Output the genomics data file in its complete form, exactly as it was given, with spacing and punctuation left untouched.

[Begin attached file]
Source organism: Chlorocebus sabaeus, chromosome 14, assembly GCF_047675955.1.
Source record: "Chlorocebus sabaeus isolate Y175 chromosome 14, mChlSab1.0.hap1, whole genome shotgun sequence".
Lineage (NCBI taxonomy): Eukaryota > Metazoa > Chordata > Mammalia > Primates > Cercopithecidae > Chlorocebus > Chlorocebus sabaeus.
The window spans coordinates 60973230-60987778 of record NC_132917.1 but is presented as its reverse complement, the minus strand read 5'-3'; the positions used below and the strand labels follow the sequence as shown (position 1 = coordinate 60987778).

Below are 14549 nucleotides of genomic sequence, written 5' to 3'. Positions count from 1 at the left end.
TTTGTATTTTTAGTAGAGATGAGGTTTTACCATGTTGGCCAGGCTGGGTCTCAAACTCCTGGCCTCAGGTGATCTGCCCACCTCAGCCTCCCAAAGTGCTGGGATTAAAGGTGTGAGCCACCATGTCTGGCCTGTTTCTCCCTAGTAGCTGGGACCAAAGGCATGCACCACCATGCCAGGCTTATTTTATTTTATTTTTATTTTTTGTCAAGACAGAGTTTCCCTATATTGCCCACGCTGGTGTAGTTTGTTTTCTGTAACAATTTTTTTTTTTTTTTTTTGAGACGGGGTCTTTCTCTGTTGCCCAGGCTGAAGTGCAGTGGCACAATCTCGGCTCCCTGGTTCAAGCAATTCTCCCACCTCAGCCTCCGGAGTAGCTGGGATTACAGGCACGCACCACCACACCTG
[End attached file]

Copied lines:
Source organism: Chlorocebus sabaeus, chromosome 14, assembly GCF_047675955.1.
Source record: "Chlorocebus sabaeus isolate Y175 chromosome 14, mChlSab1.0.hap1, whole genome shotgun sequence".
Lineage (NCBI taxonomy): Eukaryota > Metazoa > Chordata > Mammalia > Primates > Cercopithecidae > Chlorocebus > Chlorocebus sabaeus.
The window spans coordinates 60973230-60987778 of record NC_132917.1 but is presented as its reverse complement, the minus strand read 5'-3'; the positions used below and the strand labels follow the sequence as shown (position 1 = coordinate 60987778).

Below are 14549 nucleotides of genomic sequence, written 5' to 3'. Positions count from 1 at the left end.
TTTGTATTTTTAGTAGAGATGAGGTTTTACCATGTTGGCCAGGCTGGGTCTCAAACTCCTGGCCTCAGGTGATCTGCCCACCTCAGCCTCCCAAAGTGCTGGGATTAAAGGTGTGAGCCACCATGTCTGGCCTGTTTCTCCCTAGTAGCTGGGACCAAAGGCATGCACCACCATGCCAGGCTTATTTTATTTTATTTTTATTTTTTGTCAAGACAGAGTTTCCCTATATTGCCCACGCTGGTGTAGTTTGTTTTCTGTAACAATTTTTTTTTTTTTTTTTTGAGACGGGGTCTTTCTCTGTTGCCCAGGCTGAAGTGCAGTGGCACAATCTCGGCTCCCTGGTTCAAGCAATTCTCCCACCTCAGCCTCCGGAGTAGCTGGGATTACAGGCACGCACCACCACACCTG